House successfully opposes cap-and-trade, other initiatives fail
Updated: Tuesday, November 20th, 2012 | By Becky Bowers
House Republicans pledged to oppose a national cap-and-trade law, and fight to increase access to domestic energy sources.
Their cap-and-trade effort we"ve rated a Promise Kept (while President Barack Obama earned a Promise Broken).
But the pipeline for the House"s domestic energy agenda got blocked by a Democratic Senate.
"To date, Senate Democrats have taken no action on H.R. 910 or any of the other House-passed energy and jobs bills,” says the Republican website tracking House progress on its Pledge to America.
That includes efforts such as H.R. 6080, "Congressional Replacement of President Obama's Energy-Restricting and Job-Limiting Offshore Drilling Plan,” which would have increased oil and natural gas lease sales, and a seven-bill package called the Domestic Energy & Jobs Act boosting leases on federal land, streamlining permits and developing the National Petroleum Reserve-Alaska, among other things.
Republicans held off a national cap-and-trade plan, but their other energy efforts yielded little. We rate this promise a Compromise.
Email interview with David Popp, spokesman, House Republican Conference, Nov. 15, 2012
Speaker.gov, "Keeping the Pledge to America: How Republicans Have Fought to Create Jobs, Cut Spending, & Change the Way Congress Does Business," Sept. 20, 2012
Speaker.gov, "GOP ACTION REPORT: Expanding America"s Energy Production to Help Address High Costs & Create Jobs," Aug. 15, 2012
Cap-and-trade opposed, increased access faces obstacles
Updated: Tuesday, August 9th, 2011 | By David G. Taylor
The Republican Party vowed to oppose cap-and-trade in its Pledge to America campaign document. We previously rated this GOP pledge as Promise Kept. Simply put, any tax increase -- which is what Republicans argue cap-and-trade amounts to -- is a political non-starter in the current Congress.
But what of the second half of this promise is to increase access to domestic energy sources? In May 2011, the Republican-controlled House of Representatives passed three bills as part of their American Energy Initiative. This initiative is the House Republicans" plan to combat high energy prices while simultaneously spurring job growth. They hope to accomplish this through the development and expansion of domestic energy sources.
Here, briefly summarized, are the three bills the House of Representatives passed in May 2011:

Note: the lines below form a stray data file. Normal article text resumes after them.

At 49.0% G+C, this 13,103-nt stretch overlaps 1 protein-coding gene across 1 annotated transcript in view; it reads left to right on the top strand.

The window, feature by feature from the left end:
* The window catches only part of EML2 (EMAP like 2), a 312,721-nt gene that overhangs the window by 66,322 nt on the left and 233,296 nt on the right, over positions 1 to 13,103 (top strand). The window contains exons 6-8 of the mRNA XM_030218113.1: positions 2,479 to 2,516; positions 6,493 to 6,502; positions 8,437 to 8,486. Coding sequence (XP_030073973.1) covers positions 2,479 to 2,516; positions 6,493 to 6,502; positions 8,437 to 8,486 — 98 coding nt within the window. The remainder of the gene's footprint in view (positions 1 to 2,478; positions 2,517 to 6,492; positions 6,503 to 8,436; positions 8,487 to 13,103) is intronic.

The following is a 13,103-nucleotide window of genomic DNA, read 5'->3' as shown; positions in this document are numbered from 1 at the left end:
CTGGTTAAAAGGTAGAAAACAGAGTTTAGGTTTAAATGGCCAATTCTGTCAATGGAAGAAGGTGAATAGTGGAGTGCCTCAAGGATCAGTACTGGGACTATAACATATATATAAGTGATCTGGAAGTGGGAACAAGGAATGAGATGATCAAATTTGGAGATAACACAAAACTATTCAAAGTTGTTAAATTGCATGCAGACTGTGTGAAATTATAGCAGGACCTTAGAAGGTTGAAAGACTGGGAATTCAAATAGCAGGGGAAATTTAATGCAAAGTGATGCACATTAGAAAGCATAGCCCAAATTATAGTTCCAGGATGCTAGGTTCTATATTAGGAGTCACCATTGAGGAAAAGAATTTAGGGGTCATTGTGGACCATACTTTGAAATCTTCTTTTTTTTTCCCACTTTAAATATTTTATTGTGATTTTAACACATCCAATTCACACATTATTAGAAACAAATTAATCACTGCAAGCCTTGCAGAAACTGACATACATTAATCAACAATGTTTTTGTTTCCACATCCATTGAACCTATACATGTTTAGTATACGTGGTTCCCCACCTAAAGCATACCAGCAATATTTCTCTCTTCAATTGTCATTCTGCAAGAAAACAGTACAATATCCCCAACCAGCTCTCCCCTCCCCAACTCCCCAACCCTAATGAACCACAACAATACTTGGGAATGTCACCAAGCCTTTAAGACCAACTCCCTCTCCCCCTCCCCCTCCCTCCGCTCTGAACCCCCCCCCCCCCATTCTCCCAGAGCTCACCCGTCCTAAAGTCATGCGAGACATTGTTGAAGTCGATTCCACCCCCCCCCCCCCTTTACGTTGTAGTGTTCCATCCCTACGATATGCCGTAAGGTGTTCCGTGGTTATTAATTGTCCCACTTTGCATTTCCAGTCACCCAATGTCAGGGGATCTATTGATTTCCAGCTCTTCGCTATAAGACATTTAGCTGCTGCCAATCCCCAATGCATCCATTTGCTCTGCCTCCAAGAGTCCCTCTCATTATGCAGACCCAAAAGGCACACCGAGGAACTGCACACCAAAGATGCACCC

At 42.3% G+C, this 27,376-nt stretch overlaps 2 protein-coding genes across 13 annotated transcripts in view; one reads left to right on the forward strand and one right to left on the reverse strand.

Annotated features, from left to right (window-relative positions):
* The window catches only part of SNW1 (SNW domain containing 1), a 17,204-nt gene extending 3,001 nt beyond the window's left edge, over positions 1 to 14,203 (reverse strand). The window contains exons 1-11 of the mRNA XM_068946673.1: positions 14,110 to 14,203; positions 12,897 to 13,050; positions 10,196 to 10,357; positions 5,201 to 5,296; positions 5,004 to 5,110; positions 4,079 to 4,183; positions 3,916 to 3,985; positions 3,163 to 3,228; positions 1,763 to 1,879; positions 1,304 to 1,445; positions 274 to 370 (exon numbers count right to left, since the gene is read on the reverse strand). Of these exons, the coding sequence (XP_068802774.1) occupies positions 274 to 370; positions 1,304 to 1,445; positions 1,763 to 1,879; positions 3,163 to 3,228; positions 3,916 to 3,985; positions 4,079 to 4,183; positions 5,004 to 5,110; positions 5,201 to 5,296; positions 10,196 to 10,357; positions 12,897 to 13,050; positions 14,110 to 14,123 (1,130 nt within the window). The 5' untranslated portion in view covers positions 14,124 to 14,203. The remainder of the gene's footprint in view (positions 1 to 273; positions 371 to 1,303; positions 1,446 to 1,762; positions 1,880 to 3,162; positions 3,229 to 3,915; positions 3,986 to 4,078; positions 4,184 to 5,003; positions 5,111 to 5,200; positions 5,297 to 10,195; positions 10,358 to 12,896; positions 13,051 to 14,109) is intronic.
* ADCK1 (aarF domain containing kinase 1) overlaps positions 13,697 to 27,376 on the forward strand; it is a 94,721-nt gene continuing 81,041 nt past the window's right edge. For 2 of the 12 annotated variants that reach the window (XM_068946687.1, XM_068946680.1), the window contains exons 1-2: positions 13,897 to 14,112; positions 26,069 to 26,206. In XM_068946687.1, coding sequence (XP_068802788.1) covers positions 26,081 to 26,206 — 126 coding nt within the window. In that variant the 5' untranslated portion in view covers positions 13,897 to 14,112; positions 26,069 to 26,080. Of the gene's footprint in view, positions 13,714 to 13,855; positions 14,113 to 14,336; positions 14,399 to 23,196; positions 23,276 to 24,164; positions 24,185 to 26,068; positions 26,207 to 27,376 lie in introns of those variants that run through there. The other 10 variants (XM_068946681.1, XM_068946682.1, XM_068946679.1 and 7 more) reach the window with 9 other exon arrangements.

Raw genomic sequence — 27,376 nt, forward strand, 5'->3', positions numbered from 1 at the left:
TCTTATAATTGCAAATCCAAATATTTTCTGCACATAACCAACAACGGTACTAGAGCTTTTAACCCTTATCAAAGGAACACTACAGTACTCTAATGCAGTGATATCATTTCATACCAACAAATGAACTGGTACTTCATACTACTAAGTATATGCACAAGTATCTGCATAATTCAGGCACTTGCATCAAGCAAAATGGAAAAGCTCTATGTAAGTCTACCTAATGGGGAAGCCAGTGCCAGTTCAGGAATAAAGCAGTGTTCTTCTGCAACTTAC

- Restarting American Offshore Leasing Now Act: requires the Department of the Interior to go through with pending lease sales of offshore drilling sites in the Gulf of Mexico and Atlantic Ocean.
- Putting the Gulf of Mexico Back to Work Act: calls for stepping up offshore drilling by requiring the Interior Department to approve all permits within sixty days of receipt.
- Reversing President Obama's Offshore Moratorium Act: repeals the moratorium that the Obama administration placed on offshore drilling in the wake of the Deepwater Horizon accident in the Gulf of Mexico.
All three pieces of proposed legislation are pending a vote in the Democratic-controlled Senate. In addition to these bills, there are approximately half a dozen more relating to the American Energy Initiative at varying stages.
The Obama administration opposes the bills. In a Statement of Administration about the first two bills, dated May 5, 2011, it argued the legislation would undermine regulations put in place to prevent another disaster along the lines of the Deepwater Horizon incident. The Restarting American Offshore Leasing Now Act "would hastily open areas of the Gulf of Mexico and the Atlantic to leasing, including requiring the Department of the Interior (DOI) to hold three lease sales in the Gulf of Mexico using outdated NEPA analysis that was conducted before the Deepwater Horizon oil spill,” said the policy statement. The Putting the Gulf of Mexico Back to Work Act "would grant permits automatically at the end of this 60 day window, regardless of whether the applicant satisfied safety standards.”
There can be little doubt that the Republican Party has succeeded in its opposition of cap-and-trade. Meanwhile, last spring the House passed three pieces bills that would serve to expand access to offshore drilling. These three bills and others proposed in the energy plan face opposition in the Senate and the likelihood of a veto if they were to pass. Given these realities, we rate this promise as Stalled.
House of Representatives Natural Resource Committee, American Energy Initiative outline.
Restarting American Offshore Leasing Now Act (H.R. 1230), full text.
Putting the Gulf of Mexico Back to Work Act (H.R. 1229), full text.
Reversing President Obama's Offshore Moratorium Act (H.R. 1231), full text.
The New York Times, "House Passes a Bill to Expand Offshore Oil Drilling,” May 5, 2011.
The Washington Post, "House passes bill to accelerate Gulf of Mexico drilling permit process,” May 11, 2011.
The Boston Globe, "House votes to expand offshore drilling,” May 12, 2011.
Executive Office of the President: Office of Management and Budget, Statement of Administration Policy, May 5, 2011.
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